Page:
Producers of batteries containing cadmium are charged with an environmental fee of 300 SEK per kilogram. The fee is issued by the Swedish EPA based on the producer´s annual report to the battery register.

All batteries shall be labeled with a crossed-over wheeled bin. This is to prevent that consumed batteries are recycled among other waste. The symbol shall be visible, legible and indestructible. Further:

  • The symbol shall cover at least 3 percent of the battery´s largest surface, up to a size of 5x5 cm.
  • On cylindrical batteries, the symbol shall cover at least 1,5 % of the battery surface. The symbol shall not be bigger than 5x5 cm.
  • If the size of the battery is so small that 3 % of the battery surface is smaller than 0,5x0,5 cm, the symbol shall be placed on the package of the battery. The size of the symbol shall be 1x1 cm.
  • Batteries containing:
    More than 0,0005 weight percent mercury shall be marked with Hg.
    More than 0,002 weight percent cadmium shall be marked with Cd.
    More than 0,004 weight percent lead shall be marked with Pb.

The chemical indication shall be placed below the symbol of a crossed-over wheeled bin and at least be a quarter as big in size. This is to inform those who handle waste batteries.

After May 30 2012 all portable, rechargeable batteries and car batteries released on the market for the first time shall be marked showing the battery capacity. This was stated in the Ordinance of the Commission (EU) nr 1103/2010, published November 30 2010 in the official journal of the European Union.

The new regulations states that the capacity of all rechargeable batteries shall be marked, expressed in milliampere hours (mAh) or ampere hours (Ah). Additionally, car batteries shall be marked with cold start ampere (A).

The Ordinance does not apply for portable secondary (rechargeable) batteries and accumulators that are either integrated in or constructed to be integrated in other equipment before being delivered to the end user, or not intended to be removed according to article 11 in the Directive 2006/66/EG.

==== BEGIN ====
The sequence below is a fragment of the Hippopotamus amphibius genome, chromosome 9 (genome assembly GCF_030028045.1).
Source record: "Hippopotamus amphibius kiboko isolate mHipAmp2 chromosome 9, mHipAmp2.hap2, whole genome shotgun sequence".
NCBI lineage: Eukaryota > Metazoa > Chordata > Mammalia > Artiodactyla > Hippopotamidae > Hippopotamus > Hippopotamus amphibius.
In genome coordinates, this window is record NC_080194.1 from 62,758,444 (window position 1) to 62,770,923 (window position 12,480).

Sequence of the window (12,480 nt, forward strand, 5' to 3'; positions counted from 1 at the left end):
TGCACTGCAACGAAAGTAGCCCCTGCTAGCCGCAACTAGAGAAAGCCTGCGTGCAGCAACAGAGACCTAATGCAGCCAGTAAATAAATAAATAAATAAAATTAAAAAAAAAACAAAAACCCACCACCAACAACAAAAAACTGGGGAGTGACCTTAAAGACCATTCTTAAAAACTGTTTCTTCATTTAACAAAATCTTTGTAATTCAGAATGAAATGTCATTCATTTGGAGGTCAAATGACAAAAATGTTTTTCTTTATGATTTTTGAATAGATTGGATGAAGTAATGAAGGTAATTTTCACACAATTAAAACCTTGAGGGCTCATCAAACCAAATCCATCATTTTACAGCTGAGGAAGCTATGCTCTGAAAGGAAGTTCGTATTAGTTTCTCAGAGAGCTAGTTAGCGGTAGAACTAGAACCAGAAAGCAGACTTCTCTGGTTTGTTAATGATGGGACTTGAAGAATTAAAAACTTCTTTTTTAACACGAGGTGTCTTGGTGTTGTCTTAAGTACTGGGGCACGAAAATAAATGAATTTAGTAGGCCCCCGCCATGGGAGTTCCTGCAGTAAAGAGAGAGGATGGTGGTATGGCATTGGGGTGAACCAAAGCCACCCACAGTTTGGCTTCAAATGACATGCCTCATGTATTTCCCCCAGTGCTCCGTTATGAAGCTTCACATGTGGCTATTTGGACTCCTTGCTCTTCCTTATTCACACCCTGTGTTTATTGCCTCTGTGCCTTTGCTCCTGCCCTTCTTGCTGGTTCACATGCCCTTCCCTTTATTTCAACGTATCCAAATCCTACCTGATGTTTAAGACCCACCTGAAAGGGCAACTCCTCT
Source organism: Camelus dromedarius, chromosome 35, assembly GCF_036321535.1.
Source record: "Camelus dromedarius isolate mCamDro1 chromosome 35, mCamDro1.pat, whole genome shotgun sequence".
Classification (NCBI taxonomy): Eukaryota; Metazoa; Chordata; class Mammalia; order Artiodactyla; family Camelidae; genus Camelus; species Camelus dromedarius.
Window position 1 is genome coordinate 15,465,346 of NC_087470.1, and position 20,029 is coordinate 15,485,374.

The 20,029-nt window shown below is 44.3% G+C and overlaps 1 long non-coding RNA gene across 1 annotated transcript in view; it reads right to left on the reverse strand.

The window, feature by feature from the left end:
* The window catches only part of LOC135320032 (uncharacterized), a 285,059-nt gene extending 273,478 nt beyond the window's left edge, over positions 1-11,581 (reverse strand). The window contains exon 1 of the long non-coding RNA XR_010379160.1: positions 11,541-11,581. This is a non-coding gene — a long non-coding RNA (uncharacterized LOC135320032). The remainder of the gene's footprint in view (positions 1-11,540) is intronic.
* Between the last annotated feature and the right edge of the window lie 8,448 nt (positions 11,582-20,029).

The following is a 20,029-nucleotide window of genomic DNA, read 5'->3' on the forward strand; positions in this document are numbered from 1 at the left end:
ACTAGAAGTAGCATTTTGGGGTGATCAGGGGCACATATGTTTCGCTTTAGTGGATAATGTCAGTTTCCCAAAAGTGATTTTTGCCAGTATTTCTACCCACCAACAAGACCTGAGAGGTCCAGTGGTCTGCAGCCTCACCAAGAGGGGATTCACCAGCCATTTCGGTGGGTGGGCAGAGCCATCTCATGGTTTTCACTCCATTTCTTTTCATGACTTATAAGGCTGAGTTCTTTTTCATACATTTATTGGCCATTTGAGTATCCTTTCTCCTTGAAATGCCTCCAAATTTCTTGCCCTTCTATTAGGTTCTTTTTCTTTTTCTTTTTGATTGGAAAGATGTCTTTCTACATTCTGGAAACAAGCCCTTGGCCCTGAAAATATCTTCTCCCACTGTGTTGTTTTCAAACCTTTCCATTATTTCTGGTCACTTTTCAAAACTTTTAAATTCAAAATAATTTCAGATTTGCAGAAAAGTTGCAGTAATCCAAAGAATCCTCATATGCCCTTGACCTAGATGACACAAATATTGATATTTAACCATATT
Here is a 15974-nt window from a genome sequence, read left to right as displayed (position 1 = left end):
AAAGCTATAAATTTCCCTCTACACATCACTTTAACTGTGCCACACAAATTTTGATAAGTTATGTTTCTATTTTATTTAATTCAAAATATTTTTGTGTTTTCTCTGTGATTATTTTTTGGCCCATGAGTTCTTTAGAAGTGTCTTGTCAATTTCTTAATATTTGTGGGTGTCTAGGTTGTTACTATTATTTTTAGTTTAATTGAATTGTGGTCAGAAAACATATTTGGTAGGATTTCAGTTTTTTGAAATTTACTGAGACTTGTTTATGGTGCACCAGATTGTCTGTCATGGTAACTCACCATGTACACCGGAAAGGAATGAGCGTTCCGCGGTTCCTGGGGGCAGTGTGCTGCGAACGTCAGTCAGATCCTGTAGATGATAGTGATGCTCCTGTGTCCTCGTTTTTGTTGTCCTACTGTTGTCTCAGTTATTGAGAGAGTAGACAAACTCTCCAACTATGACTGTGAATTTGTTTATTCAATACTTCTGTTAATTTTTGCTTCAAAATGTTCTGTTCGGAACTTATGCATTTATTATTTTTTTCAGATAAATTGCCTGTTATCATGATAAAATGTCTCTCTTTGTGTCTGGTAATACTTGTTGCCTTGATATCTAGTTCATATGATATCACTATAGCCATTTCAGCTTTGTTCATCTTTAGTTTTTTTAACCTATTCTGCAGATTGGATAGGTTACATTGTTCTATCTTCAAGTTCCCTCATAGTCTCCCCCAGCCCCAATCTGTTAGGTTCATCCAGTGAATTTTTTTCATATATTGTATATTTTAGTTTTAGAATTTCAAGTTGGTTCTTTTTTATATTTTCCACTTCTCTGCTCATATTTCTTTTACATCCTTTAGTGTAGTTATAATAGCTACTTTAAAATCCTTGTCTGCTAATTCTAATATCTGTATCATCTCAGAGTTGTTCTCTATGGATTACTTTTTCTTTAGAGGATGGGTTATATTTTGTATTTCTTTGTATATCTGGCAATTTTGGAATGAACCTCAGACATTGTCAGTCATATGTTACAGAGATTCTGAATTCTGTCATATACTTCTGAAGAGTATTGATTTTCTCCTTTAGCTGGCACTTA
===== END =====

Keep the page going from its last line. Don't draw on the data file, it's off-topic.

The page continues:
Inform about batteries

Producers shall inform the users of batteries about:

  • potential impacts on human health and the environment associated with some of the substances contained in the batteries,
  • what the labeling stands for and refers to,
  • the obligation to sort and handle waste containing batteries separately from other waste, according to the ordinance on waste (2020:614), and
  • available collective systems and how the consumers can contribute to the recycling of batteries.

Enforcement authority and enforcement fees

The Swedish Environmental Protection Agency, EPA, and the municipalities are the appointed enforcement authorities for the producer responsibility of batteries.

The EPA is responsible for compiling information from producers and to evaluate and enforce producers' compliance with the producer responsibility provisions.

Swedish data on producer responsibility for EEE and batteries is collected from producers and collective schemes by the EEB-register and then reported by the EPA to the EU-commission.

The EPA charge an annual fee for enforcement of electrical and electronic equipment and batteries. The fee covers administration expenses, managing of the EEB-register and other expenses in order to enforce compliance. The annual fee has been set to 1000 SEK for each producer responsibility. For producers of both EEE and batteries the total fee is 2000 SEK. Payment information is sent to the e-mail address specified in the e-service. Please double check to confirm the accuracy of the e-mail address indicated in the collection system register. If the e-mail address is not specified, the payment information will be sent to the address specified by the Swedish Companies Registration Office.

If Purchase Order number is required, please register under Reference Number using the e-service. Regarding the enforcement fee the Swedish EPA is not to be seen as a supplier as there is no agreement between the parties. This is an enforcement fee and not a sale of goods or services.The fee contains all necessary information for your payment transaction.

Background

Producer responsibility for electrical and electronic equipment has been established in Sweden since 2001.

The Environmental Protection Agency has been assigned as the enforcement authority through Section 24 in the Ordinance (2011:13) on environmental enforcement and is responsible for reviewing that the nationwide regulations on producer responsibility are fulfilled.

The Swedish Ordinance (2014:1075) on producer responsibility for electrical and electronic equipment (EEE), which entered into force in October 2014, is the Swedish implementation of the WEEE-directive. WEEE is short form waste electrical and electronic equipment.

The scope of the producer responsibility changed in 2018. The categories of EEE changes and the producer responsibility will cover more product types.